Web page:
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Songstress Vienna Teng is proud to be a new Detroiter
How enthusiastic is Vienna Teng to be a new resident of Detroit?
Enough so that "Aims," the California-born singer, songwriter and multi-instrumentalist's first new album in four years, sports a map of the city on its cover.
It's not just any map, however. The image on "Aims' " cover is what Teng calls "a visualization of population changes from 2000 to 2010," showing large chunks of empty land and a combination of egress from the city and movement towards downtown. But Teng -- who moved to Detroit in May after completing her graduate studies at the University of Michigan's Erb Institute for Global Sustainable Enterprise -- doesn't think it's all bad news.
"I'm fascinated by how many stories are in there," says Teng, 34, who resides on the third floor of a house in Detroit's Indian Village, though her landlords allow her to keep her piano on the first floor. "On one hand you can look at it and go, 'Right, this is Detroit. Everybody is moving out and it's collapsing.' But what's interesting, when you look closely, is you see all these people moving into different areas. You can see more complex, and positive, stories happening.
"That's what I was trying to achieve with the album, too. I'm trying to tell you the stories of things you think you know about, but when you illuminate them there are lots of different things going on in any place you might want to focus on."
Teng, who was born Cynthisa Yih Shih in Saratoga, had well-established her artistry prior to taking time off to go back to college. She started playing piano at age 5 and sang with the a capella Stanford Harmonics while studying computer science at the university -- where she also started recording her own songs at the Center For Computer Research in Music and Acoustics (CCRMA). She was a software engineer at Cisco Systems for a couple of years but quit to pursue music full time after signing her first record deal and putting out her first album, "Waking Hour," in 2002.
After three more releases Teng was ready to shift gears -- "Going back to school was something I always knew I'd do," she notes -- but she did continue performing during her time at U-M, including an appearance at the Ann Arbor Folk Festival. She also kept writing songs, and she feels "Aims' " 11 songs are a fairly direct result of her studies.
"I think it's sort of a strangely natural outcome of having spent a couple years in grad school," explains Teng, who earned an MBA. "Partly I got to step away from music and, in the best of ways, turn music back into my hobby and doing it just for the love of it, without needing it to pay my bills or stand for all my success as a human being.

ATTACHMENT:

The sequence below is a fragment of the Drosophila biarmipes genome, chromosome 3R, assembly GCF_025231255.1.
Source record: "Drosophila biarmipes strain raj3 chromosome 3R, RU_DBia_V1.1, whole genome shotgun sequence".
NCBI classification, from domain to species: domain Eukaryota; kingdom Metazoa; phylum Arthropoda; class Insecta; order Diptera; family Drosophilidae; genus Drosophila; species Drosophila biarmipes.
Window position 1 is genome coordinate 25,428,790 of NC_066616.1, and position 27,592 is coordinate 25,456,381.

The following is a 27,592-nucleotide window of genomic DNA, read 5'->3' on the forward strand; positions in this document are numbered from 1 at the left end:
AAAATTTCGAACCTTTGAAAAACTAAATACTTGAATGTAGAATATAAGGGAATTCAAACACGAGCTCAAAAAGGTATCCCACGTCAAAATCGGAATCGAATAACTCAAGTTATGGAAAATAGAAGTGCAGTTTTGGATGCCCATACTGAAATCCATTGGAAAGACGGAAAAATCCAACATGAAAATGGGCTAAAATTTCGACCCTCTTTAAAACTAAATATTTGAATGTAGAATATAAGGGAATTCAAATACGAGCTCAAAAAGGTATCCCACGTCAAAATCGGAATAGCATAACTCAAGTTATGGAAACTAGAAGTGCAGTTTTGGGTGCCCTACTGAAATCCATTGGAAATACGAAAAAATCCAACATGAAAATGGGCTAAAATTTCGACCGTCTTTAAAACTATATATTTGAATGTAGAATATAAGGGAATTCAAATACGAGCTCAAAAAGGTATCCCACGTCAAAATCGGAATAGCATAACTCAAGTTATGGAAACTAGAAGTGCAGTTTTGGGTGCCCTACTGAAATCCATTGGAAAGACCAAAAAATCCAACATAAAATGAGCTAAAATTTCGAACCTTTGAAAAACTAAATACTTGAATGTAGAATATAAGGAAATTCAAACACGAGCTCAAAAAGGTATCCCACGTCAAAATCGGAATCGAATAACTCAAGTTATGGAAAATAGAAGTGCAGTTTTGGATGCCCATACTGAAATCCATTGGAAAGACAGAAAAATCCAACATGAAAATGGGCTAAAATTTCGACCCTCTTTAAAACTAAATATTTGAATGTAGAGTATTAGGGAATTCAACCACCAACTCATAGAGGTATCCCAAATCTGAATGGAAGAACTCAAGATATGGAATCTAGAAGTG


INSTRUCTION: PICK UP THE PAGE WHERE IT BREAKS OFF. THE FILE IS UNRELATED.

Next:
"So that was really liberating, and I think the joy of that comes through in the music."
And, Teng adds, that joy came from immersing herself in some fairly dark places.
"Studying sustainability, I seemed to be looking at a problem where there's a lot of bad news and uphill battles and figuring out how to grapple with that, emotionally," she says. "I wanted to write songs that are ambitious and about big ideas but are also about real people. That's sort of what became some of the guiding principles when I sat down to write."
"Aims" is, in fact, Teng's most straightforwardly and unapologetically pop album, blending rich melodicism with fully realized sonics. Co-producer Cason Cooley was a major factor in that, says Teng, who also collaborated with Toad the Wet Sprocket's Glen Phillips on the track "Landsailor" and fellow California troubadour Alex Wong on "The Breaking Light."
"(Cooley) has this sense of fun and joyousness when he comes into the studio," she recalls, "and we ended up using a lot of electronic elements and more drums and percussion and less of my acoustic piano as a sonic palette. It really was the most fun I ever had making an album, and I hope that comes through."
Teng heads out this week on an North American trek that has dates booked into mid-December. Meanwhile, she's also working on a musical theater project in the San Francisco Bay Area called "The Fourth Messenger," which is based on the life of Buddha. It's been in motion since 2008 with a prototype premier earlier this year that's led to revisions.
"To be honest," she says with a chuckle, "if I'd known it was going to be a five or 10-year journey, I might have thought more about doing it. But it's been great -- difficult, but great."
All of that is conspiring to keep Teng away from her newly adopted home town, but Detroit will still remain her primary roost for the time being.
"I don't have plans to move anywhere else," she says. "What I hope is that as I spend more time in Detroit I'll find out more what my particular contribution can be." Right now, Teng adds, she has "a dream" of opening a community building for classes and events related to music and sustainability.
"There's always an interesting combination of people I meet -- from Detroit or people who move there from elsewhere, a mix of Detroit natives and excited newcomers. I feel like, in a way, I have the benefit of coming into it wide-eyed and naive. I haven't lived through some of the really hard things; I can see evidence of it, and I hear the stories about it for sure, but I don't come to it in the same way as people who have been here a long time, and so I see the opportunity and the positives, and I'm hoping that will make me a good contributor to the city's future."
Vienna Teng performs at 8 p.m. Thursday and Friday, Sept. 26-27, at the Ark, 316 S. Main St., Ann Arbor. Alex Wong opens Thursday's show; Barnaby Bright opens on Friday. Both nights are sold out. Call 734-761-1451 or visit www.theark.org.
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